There is something very odd about passing the 50 yard line. Increasingly, I am becoming familiar with loss. And while it is absurd to assume that there is a correlation between entering one’s 50th decade and loss, it does seem that the older I become, the more aware I am of how truly transient life is.
Over the past several months, I have watched friends lose parents and loved ones, friends divorce, friends end relationships, and friends become ill. And just last week, I personally experienced a sudden loss that created a chasm that was so profound that I currently feel as if I am drifting without a clear direction or purpose.
This is what they call midlife, when we are forced to wake up and pay attention. And, perhaps this is why we are advised to live in the moment, because that moment is gone in a blink of an eye and things change so very rapidly.
I awoke this morning with an indescribably heavy heart, tinged with loss and love and hope. And then, I realized that today was Memorial Day. Ironic? I think not.
On this Memorial Day, please take one or two moments to reflect on those women and men who lost their lives protecting our country. The faces may be unfamiliar but they were once someone’s daughter, son, husband, wife, partner, friend or confidante. As I contemplate my loss, I cannot imaging the anguish that these families went through. My loss pales in comparison.
About a year ago, I wrote a post about a UK study exploring women experiences of working through the menopausal transition. Among the various challenges cited, poor concentration, fatigue, memory issues, depression and loss of self-confidence ranked among the highest. Moreover, the majority of women chose to avoid discussing their symptoms with their managers, making a bad situation even worse.
A more recent survey has been released by The Working Mother Research Institute and not surprisingly, the findings are similar. And, while the methodology is not quite scientific and based on a series of survey blasts, it does serve up some sobering statistics. Among 1,500 women surveyed (ages 45 to 65):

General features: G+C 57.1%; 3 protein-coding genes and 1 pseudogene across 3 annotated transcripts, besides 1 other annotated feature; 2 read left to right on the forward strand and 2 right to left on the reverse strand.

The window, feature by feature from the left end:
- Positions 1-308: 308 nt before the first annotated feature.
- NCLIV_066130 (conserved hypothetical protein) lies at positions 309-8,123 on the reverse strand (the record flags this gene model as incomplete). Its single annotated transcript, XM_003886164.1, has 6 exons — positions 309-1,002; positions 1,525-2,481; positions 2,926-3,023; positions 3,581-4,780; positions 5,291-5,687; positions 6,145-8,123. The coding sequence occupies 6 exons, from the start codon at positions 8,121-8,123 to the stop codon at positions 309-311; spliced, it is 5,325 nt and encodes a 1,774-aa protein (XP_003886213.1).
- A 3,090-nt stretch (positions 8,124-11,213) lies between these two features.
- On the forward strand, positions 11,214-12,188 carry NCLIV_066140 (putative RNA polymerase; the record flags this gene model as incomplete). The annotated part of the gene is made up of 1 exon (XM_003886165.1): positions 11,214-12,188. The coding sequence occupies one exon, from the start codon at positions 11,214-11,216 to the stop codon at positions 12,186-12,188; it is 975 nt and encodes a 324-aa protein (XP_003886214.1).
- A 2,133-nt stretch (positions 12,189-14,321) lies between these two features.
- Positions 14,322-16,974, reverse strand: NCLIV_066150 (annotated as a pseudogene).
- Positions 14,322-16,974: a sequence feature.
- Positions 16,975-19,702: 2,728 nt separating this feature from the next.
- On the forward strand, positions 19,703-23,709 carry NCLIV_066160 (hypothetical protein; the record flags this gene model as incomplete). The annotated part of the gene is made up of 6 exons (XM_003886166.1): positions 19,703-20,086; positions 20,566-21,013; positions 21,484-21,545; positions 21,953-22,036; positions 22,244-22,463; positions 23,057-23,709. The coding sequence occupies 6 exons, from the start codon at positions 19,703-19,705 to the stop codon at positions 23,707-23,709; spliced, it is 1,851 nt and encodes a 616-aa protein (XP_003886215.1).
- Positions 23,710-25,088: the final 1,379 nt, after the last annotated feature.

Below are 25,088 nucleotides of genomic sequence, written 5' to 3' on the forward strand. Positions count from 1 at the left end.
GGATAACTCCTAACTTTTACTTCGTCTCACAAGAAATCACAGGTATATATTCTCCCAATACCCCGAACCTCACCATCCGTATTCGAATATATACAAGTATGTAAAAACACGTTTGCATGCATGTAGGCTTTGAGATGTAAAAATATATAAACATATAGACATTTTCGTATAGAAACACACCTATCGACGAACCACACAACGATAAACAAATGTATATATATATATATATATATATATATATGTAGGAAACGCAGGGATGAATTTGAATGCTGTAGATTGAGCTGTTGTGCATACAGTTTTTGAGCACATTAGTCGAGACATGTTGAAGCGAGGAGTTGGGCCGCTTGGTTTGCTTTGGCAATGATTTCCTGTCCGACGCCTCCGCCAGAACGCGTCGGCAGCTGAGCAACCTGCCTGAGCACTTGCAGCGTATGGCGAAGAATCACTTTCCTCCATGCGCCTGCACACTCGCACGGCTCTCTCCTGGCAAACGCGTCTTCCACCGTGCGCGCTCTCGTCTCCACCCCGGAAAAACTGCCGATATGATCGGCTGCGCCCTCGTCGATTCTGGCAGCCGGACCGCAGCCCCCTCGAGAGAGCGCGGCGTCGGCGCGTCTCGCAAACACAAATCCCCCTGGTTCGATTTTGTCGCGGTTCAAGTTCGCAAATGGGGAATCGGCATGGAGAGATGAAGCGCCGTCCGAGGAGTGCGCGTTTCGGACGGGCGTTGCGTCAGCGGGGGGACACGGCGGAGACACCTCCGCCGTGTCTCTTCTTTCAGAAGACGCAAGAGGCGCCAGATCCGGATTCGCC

- About one-third cited hot flashes as the most troublesome symptoms in the workplace, and roughly two-thirds said that they occurred daily.
- Similar to their UK counterparts, changes in memory and concentration and fatigue (attributable to sleep disruption) were also among the most troublesome symptoms.
- Almost half (48%) reported that managing their symptoms took a toll on their work life, with 12% passing up more demanding work or promotions as a result.
- The more ‘male’ the work environment, the more that women tried to hide their menopausal symptoms while at work; this distinction was almost two-fold.
- Fewer than one on three women felt comfortable discussing their symptoms with their supervisors and among those who were, again, gender was a strong determining factor.
So, what do these flashing, fatigued women desire in their work environment? Overwhelmingly, one primary ‘want’ shines through: the ability to adjust temperature in their workspace. A close second and third? A flexible dress code and the ability to bring a fan into the workspace.
The bottom line of this survey echoes the UK study: employers need to be more aware that among their female employees ‘of a certain age,’ the menopausal transition can cause some difficulty. And while the solutions are relatively simple, the lack of consideration for an issue creates a problem in and of itself.